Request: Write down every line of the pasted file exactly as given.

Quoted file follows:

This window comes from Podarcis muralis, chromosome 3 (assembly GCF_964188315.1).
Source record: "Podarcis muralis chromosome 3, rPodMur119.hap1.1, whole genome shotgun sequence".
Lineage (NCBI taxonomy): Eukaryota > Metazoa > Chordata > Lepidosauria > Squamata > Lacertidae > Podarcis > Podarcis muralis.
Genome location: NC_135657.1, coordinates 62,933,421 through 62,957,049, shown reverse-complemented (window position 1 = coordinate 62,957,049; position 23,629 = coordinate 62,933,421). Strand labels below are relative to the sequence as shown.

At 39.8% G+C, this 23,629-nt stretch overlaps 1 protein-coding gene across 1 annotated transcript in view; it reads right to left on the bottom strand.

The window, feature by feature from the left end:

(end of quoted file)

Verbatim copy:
This window comes from Podarcis muralis, chromosome 3 (assembly GCF_964188315.1).
Source record: "Podarcis muralis chromosome 3, rPodMur119.hap1.1, whole genome shotgun sequence".
Lineage (NCBI taxonomy): Eukaryota > Metazoa > Chordata > Lepidosauria > Squamata > Lacertidae > Podarcis > Podarcis muralis.
Genome location: NC_135657.1, coordinates 62,933,421 through 62,957,049, shown reverse-complemented (window position 1 = coordinate 62,957,049; position 23,629 = coordinate 62,933,421). Strand labels below are relative to the sequence as shown.

At 39.8% G+C, this 23,629-nt stretch overlaps 1 protein-coding gene across 1 annotated transcript in view; it reads right to left on the bottom strand.

The window, feature by feature from the left end: